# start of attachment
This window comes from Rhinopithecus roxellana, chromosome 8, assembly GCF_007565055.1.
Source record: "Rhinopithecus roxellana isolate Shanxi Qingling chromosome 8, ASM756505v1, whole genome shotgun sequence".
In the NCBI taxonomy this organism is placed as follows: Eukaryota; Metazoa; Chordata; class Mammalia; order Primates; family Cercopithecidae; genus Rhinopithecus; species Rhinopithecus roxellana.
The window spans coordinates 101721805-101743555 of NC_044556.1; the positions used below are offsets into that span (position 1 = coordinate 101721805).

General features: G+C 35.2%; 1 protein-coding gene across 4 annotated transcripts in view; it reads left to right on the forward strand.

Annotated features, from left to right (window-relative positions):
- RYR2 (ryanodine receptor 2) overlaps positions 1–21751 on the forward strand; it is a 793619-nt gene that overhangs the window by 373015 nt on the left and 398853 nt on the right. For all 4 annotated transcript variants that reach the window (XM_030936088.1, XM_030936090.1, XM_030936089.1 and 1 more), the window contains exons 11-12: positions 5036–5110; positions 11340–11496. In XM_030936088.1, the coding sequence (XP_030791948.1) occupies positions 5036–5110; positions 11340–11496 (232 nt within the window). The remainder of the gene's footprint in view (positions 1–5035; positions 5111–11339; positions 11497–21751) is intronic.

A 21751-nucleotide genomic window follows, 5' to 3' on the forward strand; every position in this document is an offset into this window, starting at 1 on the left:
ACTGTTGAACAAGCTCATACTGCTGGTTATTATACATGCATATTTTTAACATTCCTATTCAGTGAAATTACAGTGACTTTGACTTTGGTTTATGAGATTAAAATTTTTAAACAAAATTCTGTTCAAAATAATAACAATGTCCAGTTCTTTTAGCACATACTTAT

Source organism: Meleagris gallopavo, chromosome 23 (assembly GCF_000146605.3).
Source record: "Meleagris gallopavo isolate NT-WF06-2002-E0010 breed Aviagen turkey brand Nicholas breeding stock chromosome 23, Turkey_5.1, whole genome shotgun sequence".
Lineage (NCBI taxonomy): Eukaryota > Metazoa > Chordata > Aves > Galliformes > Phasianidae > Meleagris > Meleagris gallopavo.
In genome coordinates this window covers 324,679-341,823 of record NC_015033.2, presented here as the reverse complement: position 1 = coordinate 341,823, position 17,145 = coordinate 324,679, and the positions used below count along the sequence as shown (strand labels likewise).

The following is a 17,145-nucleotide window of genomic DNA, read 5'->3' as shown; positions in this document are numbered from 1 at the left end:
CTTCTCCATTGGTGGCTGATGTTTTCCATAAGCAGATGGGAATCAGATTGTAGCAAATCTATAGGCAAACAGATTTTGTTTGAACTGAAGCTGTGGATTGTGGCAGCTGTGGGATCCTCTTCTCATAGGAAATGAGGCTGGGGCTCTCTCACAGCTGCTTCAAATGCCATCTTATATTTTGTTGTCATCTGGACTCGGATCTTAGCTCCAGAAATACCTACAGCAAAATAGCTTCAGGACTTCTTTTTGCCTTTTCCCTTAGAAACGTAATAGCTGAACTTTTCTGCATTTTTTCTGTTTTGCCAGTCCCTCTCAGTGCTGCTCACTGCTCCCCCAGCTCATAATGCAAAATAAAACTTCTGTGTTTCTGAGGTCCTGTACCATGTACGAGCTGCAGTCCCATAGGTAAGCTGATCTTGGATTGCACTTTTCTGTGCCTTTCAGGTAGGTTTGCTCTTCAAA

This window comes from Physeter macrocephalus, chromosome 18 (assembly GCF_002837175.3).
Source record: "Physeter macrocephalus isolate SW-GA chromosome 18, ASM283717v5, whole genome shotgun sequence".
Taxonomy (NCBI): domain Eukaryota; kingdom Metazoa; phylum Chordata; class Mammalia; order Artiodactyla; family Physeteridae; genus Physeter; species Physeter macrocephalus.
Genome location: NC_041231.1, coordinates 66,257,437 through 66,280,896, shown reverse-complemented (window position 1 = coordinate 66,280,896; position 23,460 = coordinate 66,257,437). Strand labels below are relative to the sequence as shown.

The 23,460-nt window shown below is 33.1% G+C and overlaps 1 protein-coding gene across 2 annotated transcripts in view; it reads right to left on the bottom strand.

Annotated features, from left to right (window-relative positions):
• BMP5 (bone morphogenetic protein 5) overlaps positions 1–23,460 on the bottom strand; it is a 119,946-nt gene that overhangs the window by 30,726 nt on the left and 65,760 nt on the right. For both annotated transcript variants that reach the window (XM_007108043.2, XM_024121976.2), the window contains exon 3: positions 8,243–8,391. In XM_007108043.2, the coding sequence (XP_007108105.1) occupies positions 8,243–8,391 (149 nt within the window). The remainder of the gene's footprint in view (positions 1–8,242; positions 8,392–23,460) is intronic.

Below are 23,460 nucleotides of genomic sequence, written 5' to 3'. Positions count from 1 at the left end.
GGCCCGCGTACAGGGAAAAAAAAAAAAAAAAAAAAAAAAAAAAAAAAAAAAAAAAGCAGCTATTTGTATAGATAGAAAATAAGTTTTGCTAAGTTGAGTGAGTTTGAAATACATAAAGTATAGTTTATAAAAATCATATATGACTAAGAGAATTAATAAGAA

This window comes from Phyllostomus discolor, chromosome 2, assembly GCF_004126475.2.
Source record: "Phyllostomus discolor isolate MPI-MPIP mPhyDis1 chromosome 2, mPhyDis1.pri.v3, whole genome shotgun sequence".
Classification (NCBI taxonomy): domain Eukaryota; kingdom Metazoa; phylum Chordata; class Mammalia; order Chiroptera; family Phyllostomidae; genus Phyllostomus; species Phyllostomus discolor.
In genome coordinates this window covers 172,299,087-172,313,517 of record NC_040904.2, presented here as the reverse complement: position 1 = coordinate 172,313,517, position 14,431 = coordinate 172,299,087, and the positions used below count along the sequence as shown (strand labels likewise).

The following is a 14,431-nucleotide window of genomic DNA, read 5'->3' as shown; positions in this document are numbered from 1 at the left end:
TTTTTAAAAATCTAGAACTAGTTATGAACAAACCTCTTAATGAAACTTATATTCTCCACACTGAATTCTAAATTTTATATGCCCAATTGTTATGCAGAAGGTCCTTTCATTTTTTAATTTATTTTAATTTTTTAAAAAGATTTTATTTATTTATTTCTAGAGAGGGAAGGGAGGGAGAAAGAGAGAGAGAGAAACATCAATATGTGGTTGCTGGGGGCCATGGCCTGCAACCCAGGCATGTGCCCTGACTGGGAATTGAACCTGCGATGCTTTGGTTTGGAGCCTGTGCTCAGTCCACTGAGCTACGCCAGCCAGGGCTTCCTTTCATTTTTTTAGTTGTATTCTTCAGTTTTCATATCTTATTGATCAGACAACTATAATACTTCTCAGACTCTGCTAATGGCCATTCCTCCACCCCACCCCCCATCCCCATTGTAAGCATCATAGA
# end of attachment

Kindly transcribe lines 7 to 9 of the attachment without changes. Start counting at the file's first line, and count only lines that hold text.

- RYR2 (ryanodine receptor 2) overlaps positions 1–21751 on the forward strand; it is a 793619-nt gene that overhangs the window by 373015 nt on the left and 398853 nt on the right. For all 4 annotated transcript variants that reach the window (XM_030936088.1, XM_030936090.1, XM_030936089.1 and 1 more), the window contains exons 11-12: positions 5036–5110; positions 11340–11496. In XM_030936088.1, the coding sequence (XP_030791948.1) occupies positions 5036–5110; positions 11340–11496 (232 nt within the window). The remainder of the gene's footprint in view (positions 1–5035; positions 5111–11339; positions 11497–21751) is intronic.

A 21751-nucleotide genomic window follows, 5' to 3' on the forward strand; every position in this document is an offset into this window, starting at 1 on the left:
ACTGTTGAACAAGCTCATACTGCTGGTTATTATACATGCATATTTTTAACATTCCTATTCAGTGAAATTACAGTGACTTTGACTTTGGTTTATGAGATTAAAATTTTTAAACAAAATTCTGTTCAAAATAATAACAATGTCCAGTTCTTTTAGCACATACTTAT